3. You can edit your loan term or amount to find a loan you can afford
Why are we the best website for loan comparison?
Simply because we compare and match you to over 33 loans and can help you understand how the lending company will view you and your application before you apply, meaning you are more likely to get accepted for a loan first time. We want to show you loans from as many lenders as possible, so that you can choose the one that suits you best. We can’t promise to have loans from every single lender, because some lenders don’t want to be included in our Smart Search tool. We show you a list of loans from the highest eligibility score to the lowest, so you can easily see which loans you’re most likely to be accepted for. You can find out more about how we work here.
How our site is paid for
We like being straightforward at MoneySuperMarket, so we want to let you know how we get paid.
How do we make money on loans at MoneySuperMarket?
For unsecured loans (also known as personal loans, where someone simply borrows money and commits to paying it back month by month) when someone clicks on a loan, applies for a loan or enquires about a loan through MoneySuperMarket, we usually get paid a fee by the loan company. Which one of those options happens depends on the loan company. For secured loans (where someone borrows money and uses their home as security on the debt), we work closely with a number of credit brokers who organise the loans and pay us a fee each time.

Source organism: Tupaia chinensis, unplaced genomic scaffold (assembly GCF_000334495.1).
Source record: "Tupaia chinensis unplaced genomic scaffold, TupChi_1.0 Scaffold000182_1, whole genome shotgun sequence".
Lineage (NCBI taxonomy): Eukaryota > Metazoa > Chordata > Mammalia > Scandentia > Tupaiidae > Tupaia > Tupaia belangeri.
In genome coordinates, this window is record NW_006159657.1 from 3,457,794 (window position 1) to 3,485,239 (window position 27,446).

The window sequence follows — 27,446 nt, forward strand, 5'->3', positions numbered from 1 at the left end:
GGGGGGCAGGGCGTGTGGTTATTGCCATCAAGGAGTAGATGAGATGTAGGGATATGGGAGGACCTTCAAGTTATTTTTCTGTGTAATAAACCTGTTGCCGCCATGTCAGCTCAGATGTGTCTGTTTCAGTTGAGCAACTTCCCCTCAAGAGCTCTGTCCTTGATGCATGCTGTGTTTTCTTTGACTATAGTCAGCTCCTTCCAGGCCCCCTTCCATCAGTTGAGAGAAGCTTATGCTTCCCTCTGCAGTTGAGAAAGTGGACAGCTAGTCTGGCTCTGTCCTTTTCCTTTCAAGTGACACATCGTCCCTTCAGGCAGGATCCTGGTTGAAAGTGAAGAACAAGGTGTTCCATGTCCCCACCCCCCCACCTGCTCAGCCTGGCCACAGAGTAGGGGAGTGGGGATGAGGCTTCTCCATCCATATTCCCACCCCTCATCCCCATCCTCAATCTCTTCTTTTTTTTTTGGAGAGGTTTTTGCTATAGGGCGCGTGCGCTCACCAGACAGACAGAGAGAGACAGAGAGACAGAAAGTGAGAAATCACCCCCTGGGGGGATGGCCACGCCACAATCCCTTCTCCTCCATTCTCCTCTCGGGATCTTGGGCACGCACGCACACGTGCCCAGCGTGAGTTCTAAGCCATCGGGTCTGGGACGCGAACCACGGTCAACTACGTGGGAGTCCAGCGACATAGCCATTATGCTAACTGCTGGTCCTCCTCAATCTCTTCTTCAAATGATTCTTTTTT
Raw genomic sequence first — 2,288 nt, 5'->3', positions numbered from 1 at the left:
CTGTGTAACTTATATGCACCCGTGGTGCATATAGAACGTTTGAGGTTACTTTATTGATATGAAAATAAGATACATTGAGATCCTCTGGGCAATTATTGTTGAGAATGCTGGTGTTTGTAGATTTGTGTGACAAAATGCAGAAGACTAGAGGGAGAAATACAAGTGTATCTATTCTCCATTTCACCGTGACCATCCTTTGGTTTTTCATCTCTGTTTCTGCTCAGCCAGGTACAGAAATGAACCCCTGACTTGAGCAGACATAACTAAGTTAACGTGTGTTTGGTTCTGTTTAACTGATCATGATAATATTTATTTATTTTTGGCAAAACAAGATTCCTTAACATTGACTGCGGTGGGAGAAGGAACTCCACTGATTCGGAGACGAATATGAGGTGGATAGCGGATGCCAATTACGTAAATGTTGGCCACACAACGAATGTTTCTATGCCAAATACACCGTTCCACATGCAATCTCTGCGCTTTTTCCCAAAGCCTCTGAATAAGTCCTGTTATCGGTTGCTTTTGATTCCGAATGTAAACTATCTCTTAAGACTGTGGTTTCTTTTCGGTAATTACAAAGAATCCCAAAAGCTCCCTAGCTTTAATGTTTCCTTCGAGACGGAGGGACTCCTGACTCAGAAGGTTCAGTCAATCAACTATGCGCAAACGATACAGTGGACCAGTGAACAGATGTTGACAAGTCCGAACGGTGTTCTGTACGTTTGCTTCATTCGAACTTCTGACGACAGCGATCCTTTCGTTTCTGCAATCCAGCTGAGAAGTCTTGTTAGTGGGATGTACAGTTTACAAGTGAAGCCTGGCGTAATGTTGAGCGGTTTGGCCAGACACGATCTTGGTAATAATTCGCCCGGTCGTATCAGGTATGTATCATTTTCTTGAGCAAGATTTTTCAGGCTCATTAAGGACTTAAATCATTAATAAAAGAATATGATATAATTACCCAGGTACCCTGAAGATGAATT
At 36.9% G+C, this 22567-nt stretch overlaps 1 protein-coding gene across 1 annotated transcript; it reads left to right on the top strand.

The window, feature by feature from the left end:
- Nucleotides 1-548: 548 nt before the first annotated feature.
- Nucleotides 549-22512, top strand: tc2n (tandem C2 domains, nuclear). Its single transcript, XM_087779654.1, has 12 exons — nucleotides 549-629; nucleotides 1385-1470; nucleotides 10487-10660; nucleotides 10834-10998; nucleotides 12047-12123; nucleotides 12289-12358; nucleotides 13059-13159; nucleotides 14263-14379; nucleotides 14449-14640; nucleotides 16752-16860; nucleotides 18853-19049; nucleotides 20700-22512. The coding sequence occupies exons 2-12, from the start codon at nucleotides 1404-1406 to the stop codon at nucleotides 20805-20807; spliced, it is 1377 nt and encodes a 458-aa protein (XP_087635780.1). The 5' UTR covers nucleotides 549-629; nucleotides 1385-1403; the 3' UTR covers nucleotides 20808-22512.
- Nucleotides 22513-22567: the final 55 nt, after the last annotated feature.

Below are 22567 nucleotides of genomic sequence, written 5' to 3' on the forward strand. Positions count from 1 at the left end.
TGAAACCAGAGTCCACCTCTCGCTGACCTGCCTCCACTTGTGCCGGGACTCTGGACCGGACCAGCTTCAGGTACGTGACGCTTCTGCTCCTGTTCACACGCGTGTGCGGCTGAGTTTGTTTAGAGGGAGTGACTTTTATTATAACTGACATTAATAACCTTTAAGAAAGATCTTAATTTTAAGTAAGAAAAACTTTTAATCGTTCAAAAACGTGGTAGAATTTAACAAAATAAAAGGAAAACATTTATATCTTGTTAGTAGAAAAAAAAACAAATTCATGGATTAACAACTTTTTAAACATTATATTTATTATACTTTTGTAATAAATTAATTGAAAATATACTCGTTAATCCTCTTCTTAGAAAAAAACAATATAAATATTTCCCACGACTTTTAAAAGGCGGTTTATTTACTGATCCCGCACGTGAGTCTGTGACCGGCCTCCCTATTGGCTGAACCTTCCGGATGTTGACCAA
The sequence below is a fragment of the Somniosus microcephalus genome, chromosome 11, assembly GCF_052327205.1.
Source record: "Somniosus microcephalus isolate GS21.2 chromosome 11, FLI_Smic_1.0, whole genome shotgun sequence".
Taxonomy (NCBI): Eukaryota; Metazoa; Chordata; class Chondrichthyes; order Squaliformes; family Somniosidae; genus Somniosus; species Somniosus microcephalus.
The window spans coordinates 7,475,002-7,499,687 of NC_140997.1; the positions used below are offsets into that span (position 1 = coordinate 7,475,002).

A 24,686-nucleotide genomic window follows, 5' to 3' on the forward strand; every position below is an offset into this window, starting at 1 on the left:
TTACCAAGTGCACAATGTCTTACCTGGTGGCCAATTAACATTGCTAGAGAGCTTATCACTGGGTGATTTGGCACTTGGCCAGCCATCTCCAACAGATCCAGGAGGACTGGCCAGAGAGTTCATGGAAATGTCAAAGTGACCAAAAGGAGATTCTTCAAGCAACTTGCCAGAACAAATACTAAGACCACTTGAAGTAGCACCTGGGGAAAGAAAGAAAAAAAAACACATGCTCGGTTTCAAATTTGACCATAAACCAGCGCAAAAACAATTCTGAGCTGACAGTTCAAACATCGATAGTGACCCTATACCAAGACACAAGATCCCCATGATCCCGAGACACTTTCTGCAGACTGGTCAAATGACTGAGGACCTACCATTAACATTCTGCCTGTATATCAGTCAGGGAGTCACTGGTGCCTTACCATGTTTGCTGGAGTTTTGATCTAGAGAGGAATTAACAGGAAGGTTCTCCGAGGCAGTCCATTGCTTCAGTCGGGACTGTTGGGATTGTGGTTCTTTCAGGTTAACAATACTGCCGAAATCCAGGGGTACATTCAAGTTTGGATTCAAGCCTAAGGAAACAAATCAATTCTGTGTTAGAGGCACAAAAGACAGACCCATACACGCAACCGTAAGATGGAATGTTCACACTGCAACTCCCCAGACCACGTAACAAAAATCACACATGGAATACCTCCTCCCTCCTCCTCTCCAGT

Do we offer loans from the ‘whole of market’?
We include loans from the companies we work directly with on MoneySuperMarket. We don’t work with all loan companies, because some companies don’t want their loans included on comparison websites. Some smaller companies can also struggle to cope with the number of customers we can show their products to. The loans featured in our Smart Search are from companies we work with directly, so that we know how likely a customer is to get the loan. Our Smart Search loan results show you loans by those most likely to accept your application, and then by the best APR on the loan
How do our relationships with loan companies affect our service to you?
We never allow loan companies to get in the way of what’s best for our customers. So the way we describe or display loans is always based on their benefits to you – such as whether you’ll be accepted or the APR - never what’s best for a loan company.
Why are we telling you this?
Our services are always free to you, our customers. But we think it’s important that we’re transparent about how we earn money, so you can be confident we put our customers first. You can find out more about how we work here.